Tips: Only remove dough balls from the fridge when you are about to use them. Warmed-up dough can become very sticky and difficult to work with!

7. Wrap the flattened dough around the filling and shape it into a mooncake ball. Ensure that there are no exposed parts. (Repeat to make next 14 mooncake balls.)
Before
After - No exposed parts!

8. Place the mooncake balls, 1 at a time, into mooncake mould plunger. Press hard so that the impression can be properly made (this is my favourite part!). Release the plunger and gently place them onto a baking tray with non-stick baking paper. Spray with water to prevent the mooncakes from cracking during baking later.

9. Preheat the airfryer at 160 degrees for 4 min. Bake the mooncakes at 160 degrees for 10 min. 

10. Meanwhile, prepare the egg wash by mixing well 1 egg yolk and 1 tsp water. If you would like the egg wash to have a more even consistency, pass the egg wash through a sieve. 

11. Remove the mooncakes from the airfryer and leave them to cool for at least 15 min (do not skip this step). Thereafter, glaze the top and sides of your mooncakes thinly and evenly with the egg wash.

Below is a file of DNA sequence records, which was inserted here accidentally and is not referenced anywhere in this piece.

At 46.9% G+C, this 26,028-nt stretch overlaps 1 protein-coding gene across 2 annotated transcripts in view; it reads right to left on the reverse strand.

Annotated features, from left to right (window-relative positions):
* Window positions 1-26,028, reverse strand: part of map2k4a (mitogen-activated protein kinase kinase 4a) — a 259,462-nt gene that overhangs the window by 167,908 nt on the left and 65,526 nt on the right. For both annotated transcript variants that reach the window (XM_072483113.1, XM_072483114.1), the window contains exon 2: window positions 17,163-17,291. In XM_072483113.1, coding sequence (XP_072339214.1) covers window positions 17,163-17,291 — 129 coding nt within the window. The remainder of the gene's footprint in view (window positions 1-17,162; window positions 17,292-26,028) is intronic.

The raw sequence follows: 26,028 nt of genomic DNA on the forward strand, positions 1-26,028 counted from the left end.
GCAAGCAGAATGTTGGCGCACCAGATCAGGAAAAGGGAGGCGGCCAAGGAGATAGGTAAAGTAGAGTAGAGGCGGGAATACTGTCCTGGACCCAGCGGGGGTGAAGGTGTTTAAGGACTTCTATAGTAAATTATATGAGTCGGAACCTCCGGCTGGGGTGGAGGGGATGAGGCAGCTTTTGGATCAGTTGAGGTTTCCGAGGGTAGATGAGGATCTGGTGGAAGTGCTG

12. Return the mooncakes to the airfryer. Continue to bake for another 4 - 6 min until golden brown.


13. Cool the mooncakes completely before storing in an airtight container at room temperature for at least 3 days. This allows the mooncakes to 回油, so that the skin can soften. It will also produce a glossy and shiny surface, and the flavours can be better developed.  

PS: If your kitchen is too warm, you can put it in the fridge sooner.


14. After 3 days, you will find that the mooncakes' surface will turn glossy. For optimal results, wait for up to 7 days. Keep in the fridge if your home is warm. 

15. After 3 - 7 days, the mooncakes are now ready. Serve with hot Chinese tea and enjoy!! 



Updates

Many Facebook friends have provided feedback that they have been very successful in making mooncakes using this recipe, even though they are first-timers. Below are some photos. Now, don't you want to try them yourself too? :)


Btw, if you need to find baking supplies and tools for your mooncakes, you must head down to Kwong Cheong Thye, a food supplier shop which is 5-min walk from Aljunied MRT station. The range of mooncake pastes there is way more extensive than Phoon Huat's (at least 20 types) and the service is excellent too. Read on here for my personal review, photos (and pricing)!


If you have tried this recipe too, share your photos with us!
Instagram: @TheHedgehogKnows

9 comments

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Daisy
AUTHOR